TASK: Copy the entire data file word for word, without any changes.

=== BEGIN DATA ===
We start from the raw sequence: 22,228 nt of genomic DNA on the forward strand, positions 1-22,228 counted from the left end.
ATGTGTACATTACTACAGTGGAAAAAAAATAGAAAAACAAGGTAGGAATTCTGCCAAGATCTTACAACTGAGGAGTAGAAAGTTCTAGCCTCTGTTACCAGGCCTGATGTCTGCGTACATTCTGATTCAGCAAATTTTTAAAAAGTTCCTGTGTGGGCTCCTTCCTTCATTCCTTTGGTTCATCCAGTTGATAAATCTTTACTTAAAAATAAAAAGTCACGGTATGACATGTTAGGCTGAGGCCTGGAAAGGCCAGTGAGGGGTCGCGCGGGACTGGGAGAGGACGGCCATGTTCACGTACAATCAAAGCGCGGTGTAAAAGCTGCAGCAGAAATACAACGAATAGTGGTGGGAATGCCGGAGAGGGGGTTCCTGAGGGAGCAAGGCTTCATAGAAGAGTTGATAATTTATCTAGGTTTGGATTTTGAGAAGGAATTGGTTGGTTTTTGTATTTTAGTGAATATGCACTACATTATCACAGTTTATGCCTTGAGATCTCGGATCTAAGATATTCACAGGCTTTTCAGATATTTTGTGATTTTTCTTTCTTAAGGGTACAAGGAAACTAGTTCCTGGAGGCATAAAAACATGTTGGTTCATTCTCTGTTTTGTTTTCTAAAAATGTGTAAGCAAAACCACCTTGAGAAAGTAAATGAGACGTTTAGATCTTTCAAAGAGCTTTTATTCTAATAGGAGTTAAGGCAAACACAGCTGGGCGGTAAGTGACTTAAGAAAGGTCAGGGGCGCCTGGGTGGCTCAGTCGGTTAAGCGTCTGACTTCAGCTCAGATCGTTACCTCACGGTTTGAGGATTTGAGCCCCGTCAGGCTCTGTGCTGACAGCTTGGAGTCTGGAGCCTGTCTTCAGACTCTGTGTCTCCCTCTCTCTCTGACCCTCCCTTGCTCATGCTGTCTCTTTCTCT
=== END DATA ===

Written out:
We start from the raw sequence: 22,228 nt of genomic DNA on the forward strand, positions 1-22,228 counted from the left end.
ATGTGTACATTACTACAGTGGAAAAAAAATAGAAAAACAAGGTAGGAATTCTGCCAAGATCTTACAACTGAGGAGTAGAAAGTTCTAGCCTCTGTTACCAGGCCTGATGTCTGCGTACATTCTGATTCAGCAAATTTTTAAAAAGTTCCTGTGTGGGCTCCTTCCTTCATTCCTTTGGTTCATCCAGTTGATAAATCTTTACTTAAAAATAAAAAGTCACGGTATGACATGTTAGGCTGAGGCCTGGAAAGGCCAGTGAGGGGTCGCGCGGGACTGGGAGAGGACGGCCATGTTCACGTACAATCAAAGCGCGGTGTAAAAGCTGCAGCAGAAATACAACGAATAGTGGTGGGAATGCCGGAGAGGGGGTTCCTGAGGGAGCAAGGCTTCATAGAAGAGTTGATAATTTATCTAGGTTTGGATTTTGAGAAGGAATTGGTTGGTTTTTGTATTTTAGTGAATATGCACTACATTATCACAGTTTATGCCTTGAGATCTCGGATCTAAGATATTCACAGGCTTTTCAGATATTTTGTGATTTTTCTTTCTTAAGGGTACAAGGAAACTAGTTCCTGGAGGCATAAAAACATGTTGGTTCATTCTCTGTTTTGTTTTCTAAAAATGTGTAAGCAAAACCACCTTGAGAAAGTAAATGAGACGTTTAGATCTTTCAAAGAGCTTTTATTCTAATAGGAGTTAAGGCAAACACAGCTGGGCGGTAAGTGACTTAAGAAAGGTCAGGGGCGCCTGGGTGGCTCAGTCGGTTAAGCGTCTGACTTCAGCTCAGATCGTTACCTCACGGTTTGAGGATTTGAGCCCCGTCAGGCTCTGTGCTGACAGCTTGGAGTCTGGAGCCTGTCTTCAGACTCTGTGTCTCCCTCTCTCTCTGACCCTCCCTTGCTCATGCTGTCTCTTTCTCT